Security researcher Sam Croley took to Twitter to share just how incredible Nvidia’s new RTX 4090 really is… at cracking passwords. It turns out it’s twice as fast as the previous leader, the RTX 3090, at breaking one of your passwords — even when faced off against Microsoft’s New Technology LAN Manager (NTLM) authentication protocol and the Bcrypt password-hacking function.
Essentially, this means that any wealthy gamer sporting the RTX 4090 can crack an average password in a matter of days — and that’s if you follow good password-setting practices (and most of us definitely don’t).
The benchmark, HashCat V.6.2.6., is a renowned password-cracking tool that lays best in the hands of system administrators and cybersecurity professionals (of which Croley was a core programmer, by the way). It allows researchers to test or guess user passwords in the few situations that might require it.
Unfortunately, this means that cybercriminals can do it, too. And with the evolution in graphical user interfaces (GUIs) and the ease of use of these programs in modern computers sporting a high-performance graphics card, it’s become easier than ever to deploy these tools.
In testing, the RTX 4090 trumps the RTX 3090 in almost every algorithm with almost doubled performance — which isn’t that shocking, even if that still represents a higher performance improvement than we see in the RTX 4090’s graphics performance. This is likely the result of Nvidia still investing a lot of its graphics chip design development to increase its performance on the data-center side. The RTX 4090 shone across the several attack types provided in the HashCat software: dictionary attacks, combinator attacks, mask attacks, rule-based attacks, and brute force attacks.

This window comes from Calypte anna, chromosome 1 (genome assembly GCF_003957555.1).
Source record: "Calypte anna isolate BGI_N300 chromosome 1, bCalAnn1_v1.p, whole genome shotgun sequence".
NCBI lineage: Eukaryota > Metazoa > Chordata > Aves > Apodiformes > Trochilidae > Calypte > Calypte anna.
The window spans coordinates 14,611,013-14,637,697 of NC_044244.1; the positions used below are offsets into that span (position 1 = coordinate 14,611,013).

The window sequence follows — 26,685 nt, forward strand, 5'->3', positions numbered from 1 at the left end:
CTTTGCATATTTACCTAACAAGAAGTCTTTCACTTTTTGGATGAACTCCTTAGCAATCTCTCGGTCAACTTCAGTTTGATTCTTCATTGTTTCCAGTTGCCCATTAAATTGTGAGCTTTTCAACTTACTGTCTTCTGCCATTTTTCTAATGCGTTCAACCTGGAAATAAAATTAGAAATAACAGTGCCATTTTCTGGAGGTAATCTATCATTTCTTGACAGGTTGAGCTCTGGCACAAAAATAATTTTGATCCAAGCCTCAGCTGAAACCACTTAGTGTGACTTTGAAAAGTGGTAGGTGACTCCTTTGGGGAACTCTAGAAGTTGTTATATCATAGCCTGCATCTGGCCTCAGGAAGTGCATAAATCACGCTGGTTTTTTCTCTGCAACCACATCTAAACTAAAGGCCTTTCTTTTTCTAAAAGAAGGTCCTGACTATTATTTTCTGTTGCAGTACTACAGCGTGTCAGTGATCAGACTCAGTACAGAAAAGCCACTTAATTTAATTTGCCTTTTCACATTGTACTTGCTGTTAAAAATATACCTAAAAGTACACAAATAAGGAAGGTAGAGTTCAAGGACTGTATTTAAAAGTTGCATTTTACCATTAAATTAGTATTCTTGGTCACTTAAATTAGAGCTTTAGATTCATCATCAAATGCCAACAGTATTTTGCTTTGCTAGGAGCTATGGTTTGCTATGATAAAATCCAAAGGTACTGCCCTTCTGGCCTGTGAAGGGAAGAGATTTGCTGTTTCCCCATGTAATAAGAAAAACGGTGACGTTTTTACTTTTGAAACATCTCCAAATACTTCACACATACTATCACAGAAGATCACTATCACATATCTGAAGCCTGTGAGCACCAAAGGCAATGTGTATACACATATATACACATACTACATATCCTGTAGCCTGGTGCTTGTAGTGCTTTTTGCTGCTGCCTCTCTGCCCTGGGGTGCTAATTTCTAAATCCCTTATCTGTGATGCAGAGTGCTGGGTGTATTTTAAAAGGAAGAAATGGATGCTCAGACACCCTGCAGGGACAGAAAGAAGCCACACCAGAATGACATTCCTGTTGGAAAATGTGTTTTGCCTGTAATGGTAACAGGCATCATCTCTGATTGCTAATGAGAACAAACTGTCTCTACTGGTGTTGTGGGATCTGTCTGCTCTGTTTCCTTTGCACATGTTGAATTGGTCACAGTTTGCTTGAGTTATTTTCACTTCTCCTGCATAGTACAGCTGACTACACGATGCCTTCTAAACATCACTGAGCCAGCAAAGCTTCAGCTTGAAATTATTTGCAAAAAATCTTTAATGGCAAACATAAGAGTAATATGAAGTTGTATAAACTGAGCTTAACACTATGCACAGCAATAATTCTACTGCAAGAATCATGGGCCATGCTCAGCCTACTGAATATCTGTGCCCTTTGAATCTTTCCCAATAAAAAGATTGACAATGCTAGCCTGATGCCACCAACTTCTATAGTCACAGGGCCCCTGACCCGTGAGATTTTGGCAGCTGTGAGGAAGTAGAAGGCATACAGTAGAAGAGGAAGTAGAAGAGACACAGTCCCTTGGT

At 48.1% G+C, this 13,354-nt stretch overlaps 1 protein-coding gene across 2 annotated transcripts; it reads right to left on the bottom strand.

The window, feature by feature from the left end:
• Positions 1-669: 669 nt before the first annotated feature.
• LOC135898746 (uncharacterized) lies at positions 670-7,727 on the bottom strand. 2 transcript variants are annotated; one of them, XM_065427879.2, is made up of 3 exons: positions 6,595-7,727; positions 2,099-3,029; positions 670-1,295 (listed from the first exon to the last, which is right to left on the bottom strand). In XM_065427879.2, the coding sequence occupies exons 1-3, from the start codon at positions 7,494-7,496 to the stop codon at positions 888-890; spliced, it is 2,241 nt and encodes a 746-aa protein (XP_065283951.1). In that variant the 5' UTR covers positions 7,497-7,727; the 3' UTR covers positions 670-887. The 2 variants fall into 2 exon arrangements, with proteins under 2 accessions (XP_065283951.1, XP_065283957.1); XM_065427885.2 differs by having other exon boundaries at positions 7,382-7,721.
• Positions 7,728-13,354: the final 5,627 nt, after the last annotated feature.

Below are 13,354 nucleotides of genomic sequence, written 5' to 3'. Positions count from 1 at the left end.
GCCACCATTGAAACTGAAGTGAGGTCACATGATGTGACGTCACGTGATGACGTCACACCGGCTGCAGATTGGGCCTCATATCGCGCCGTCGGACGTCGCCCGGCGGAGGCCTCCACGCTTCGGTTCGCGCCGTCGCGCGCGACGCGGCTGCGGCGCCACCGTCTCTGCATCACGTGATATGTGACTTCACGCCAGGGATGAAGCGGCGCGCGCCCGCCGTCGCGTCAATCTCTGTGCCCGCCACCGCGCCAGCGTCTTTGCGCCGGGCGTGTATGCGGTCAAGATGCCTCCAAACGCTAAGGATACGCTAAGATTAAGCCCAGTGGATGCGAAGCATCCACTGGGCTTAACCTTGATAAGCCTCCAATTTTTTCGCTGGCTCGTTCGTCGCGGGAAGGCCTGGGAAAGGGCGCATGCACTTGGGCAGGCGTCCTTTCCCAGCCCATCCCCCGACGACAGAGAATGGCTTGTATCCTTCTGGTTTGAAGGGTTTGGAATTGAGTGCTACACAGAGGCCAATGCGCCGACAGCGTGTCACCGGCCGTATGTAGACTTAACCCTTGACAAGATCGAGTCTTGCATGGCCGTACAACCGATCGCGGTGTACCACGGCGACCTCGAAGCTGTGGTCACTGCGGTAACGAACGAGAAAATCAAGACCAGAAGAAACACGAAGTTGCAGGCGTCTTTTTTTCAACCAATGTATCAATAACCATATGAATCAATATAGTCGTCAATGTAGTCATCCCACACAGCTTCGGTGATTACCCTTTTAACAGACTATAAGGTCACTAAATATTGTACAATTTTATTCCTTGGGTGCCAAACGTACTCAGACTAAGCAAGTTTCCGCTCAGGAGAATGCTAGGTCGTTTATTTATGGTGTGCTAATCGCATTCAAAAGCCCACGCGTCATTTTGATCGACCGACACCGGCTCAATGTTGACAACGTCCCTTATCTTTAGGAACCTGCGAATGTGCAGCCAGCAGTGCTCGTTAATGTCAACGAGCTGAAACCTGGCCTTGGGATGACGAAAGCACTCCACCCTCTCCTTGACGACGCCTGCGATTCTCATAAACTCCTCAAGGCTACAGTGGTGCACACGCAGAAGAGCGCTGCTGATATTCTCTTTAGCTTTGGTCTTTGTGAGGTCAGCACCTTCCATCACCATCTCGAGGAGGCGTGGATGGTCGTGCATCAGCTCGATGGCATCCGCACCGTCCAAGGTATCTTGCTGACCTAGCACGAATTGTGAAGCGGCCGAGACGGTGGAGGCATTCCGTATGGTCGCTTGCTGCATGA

The researchers estimate that a purpose-built password hashing rig (pairing eight RTX 4090 GPUs) could crack an eight-character password in 48 minutes. According to Statista and from 2017 data, 8-character passwords are the most common among leaked passwords, commanding a 32% share of them. This doesn’t mean that they’re the least safe; it just very likely means that it’s the most common password character length. And they can now be taken out in under an hour by a “specialized” hashing rig.
Of course, that assumes that the password is as least eight characters long and that it follows the required conventions (at least one number and a special character included). When HashCat is driven to test the most commonly used passwords, however, it can bring a theoretical 48 minute cracking operation that attempted all 200 billion possible combinations down to the millisecond range. But then, that was to be expected: even a human would be extremely fast in cracking a password such as “123456” — apparently the most common password of 2021(opens in new tab).
nother interesting element to note is that password cracking naturally has an associated cost; investing in a $1,600 RTX 4090 is costly, and each attempt at cracking a password will incur in power costs as well. So it’s not just a matter of will. What the RTX 4090 does is bring down the cost to actually crack passwords — something that happens as long as more powerful GPUs come out while security algorithms remain relatively static. Jacob Egner has an extremely detailed and interesting analysis on his blogpost detailing his discoveries on the $/hash ratios.
Of course, another chip on cybersecurity’s shoulder is the amount of data that needs to be encrypted against the inexorable development of quantum computing — computers that will render almost all currently-used encryption schemes pedestrian. Looking at the cost decreases in password-cracking just with GPUs, however, it seems that current security should be upgraded to newer, post-quantum algorithms sooner rather than later.
Relax — not every RTX 4090 owner will turn their top-tier graphics card towards a password-cracking pastime. Additionally, the password-cracking ease of tools such as HashCat are usually deployed against offline assets, not online ones. This means that the chances of your PC being the target of a deranged RTX 4090-owner cracking passwords at will are slim — so slim they’re almost nonexistent.
Yet, in light of this, perhaps it’s still a good idea to brush up on online security best practices, starting with storing lengthier passwords in one of the best password managers.